Fed officials downgrade forecasts, signal easing of stimulus
Federal Reserve officials expect the U.S. to end the year with higher unemployment and inflation along with slower economic growth than they anticipated this summer, according to projections released Wednesday.
Members of the Federal Open Market Committee (FOMC) said that despite the forecasts, the pace of economic improvement is likely to warrant a decline in Fed stimulus within months.
“The progress of the economy continues to depend on the course of the virus, and risks to the economic outlook remain,” Federal Reserve Chairman Jerome Powell said during a Wednesday press conference, adding that the COVID-19 surge is causing “significant hardship and loss and slowing the economic recovery.”
But the FOMC added in its September statement that “if progress continues broadly as expected, the Committee judges that a moderation in the pace of asset purchases may soon be warranted.”
As widely expected, the Fed also announced that it would not raise interest rates this month, likely keeping them at a baseline range of 0 to 0.25 percent through the balance of the year.
The economic projections are the median estimates from those in charge of setting the bank’s monetary policy. They are not considered a formal Fed forecast but provide insight into the individual expectations of FOMC members.
The median unemployment rate expected by Fed officials in December rose to 4.8 percent, up 0.3 percentage points from the June median estimate. The panel’s median estimate of gross domestic product growth for 2021 fell from 7 percent in June to 5.9 percent, and its median estimate of annual inflation —measured by annual growth in the personal consumption expenditures index — rose to 4.2 percent from 3.4 percent in June.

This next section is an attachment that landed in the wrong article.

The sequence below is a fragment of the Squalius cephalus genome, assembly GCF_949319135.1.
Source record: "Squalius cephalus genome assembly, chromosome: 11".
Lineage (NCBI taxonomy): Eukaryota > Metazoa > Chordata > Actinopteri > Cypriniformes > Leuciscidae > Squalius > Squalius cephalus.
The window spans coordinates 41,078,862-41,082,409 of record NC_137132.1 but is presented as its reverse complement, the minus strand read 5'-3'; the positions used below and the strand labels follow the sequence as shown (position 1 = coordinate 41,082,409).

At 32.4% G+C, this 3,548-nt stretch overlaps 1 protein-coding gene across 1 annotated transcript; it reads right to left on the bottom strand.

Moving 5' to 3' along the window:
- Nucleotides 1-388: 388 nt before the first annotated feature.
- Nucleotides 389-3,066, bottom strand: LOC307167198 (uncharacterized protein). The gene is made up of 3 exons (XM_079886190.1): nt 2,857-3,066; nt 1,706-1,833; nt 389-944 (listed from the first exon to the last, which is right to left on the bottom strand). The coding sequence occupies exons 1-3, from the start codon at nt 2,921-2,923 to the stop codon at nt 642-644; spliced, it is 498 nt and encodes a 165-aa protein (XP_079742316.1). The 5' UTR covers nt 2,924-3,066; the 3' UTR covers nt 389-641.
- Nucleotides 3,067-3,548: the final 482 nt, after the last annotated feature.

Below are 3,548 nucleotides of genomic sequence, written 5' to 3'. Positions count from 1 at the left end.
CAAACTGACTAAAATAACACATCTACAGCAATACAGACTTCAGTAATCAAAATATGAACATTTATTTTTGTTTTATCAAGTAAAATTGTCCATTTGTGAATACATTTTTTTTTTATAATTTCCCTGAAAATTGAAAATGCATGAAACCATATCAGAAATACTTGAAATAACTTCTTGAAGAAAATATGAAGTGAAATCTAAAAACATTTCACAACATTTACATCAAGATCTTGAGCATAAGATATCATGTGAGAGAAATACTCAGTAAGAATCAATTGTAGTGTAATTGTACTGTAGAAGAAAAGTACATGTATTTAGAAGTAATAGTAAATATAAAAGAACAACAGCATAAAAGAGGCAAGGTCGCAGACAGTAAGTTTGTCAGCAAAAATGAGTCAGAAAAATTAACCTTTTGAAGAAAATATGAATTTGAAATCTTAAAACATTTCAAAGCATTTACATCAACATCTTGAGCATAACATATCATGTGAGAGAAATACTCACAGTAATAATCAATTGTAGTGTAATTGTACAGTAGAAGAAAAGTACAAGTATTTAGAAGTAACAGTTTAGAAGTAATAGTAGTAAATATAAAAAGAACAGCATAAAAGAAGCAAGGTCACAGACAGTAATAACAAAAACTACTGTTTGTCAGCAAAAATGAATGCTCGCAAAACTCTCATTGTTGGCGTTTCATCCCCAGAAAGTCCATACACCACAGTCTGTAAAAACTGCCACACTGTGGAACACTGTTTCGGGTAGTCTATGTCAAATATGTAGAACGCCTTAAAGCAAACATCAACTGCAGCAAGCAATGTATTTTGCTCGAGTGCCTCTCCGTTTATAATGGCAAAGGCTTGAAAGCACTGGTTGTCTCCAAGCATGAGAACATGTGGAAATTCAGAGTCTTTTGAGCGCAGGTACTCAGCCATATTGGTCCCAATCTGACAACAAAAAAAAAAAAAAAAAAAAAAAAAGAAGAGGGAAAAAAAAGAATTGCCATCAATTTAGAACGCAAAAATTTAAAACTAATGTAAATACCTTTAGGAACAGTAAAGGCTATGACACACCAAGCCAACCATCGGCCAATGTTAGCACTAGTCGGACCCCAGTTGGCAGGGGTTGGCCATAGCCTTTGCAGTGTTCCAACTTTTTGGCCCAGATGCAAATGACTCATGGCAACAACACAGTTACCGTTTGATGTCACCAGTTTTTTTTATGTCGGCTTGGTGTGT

The gloomier forecast comes after surging cases of COVID-19 driven by the delta variant severely slowed job growth in August, along with consumer spending in hard-hit areas of the economy. Employment growth fell from a haul of more than 1 million in July to just 235,000 in August, and experts fear September could bring a similarly disappointing haul.
But Powell expressed confidence Wednesday that the labor market would recover enough to warrant the Fed pulling back some of its bond purchases as soon as the FOMC’s next meeting in November.
The Fed has purchased at least $80 billion in Treasury bonds and $40 billion in mortgage-backed securities each month since March 2020 and has committed to doing so until the economy has made “substantial further progress” toward its goal of 2 percent annual inflation and a path to maximum employment.
Powell said Wednesday that inflation has long since met that “substantial further progress” marker after lingering at decade-plus highs for month but that FOMC members differ over whether the labor market has reached that point.
“Many on the committee feel that the substantial further progress test for employment has been met. Others feel that it’s close — they want to see a little more progress,” Powell said. “There’s a range of perspectives.
But Powell reaffirmed that the Fed’s decision on when to taper will not affect when it begins to hike interest rates even as Fed officials see that process beginning sooner.
Nine of the 18 FOMC members expected at least one hike in 2022, four more than in June. Three expected at least two hikes next year, and all but four FOMC officials expected at least two hikes by the end of 2023.
Updated at 2:52 p.m.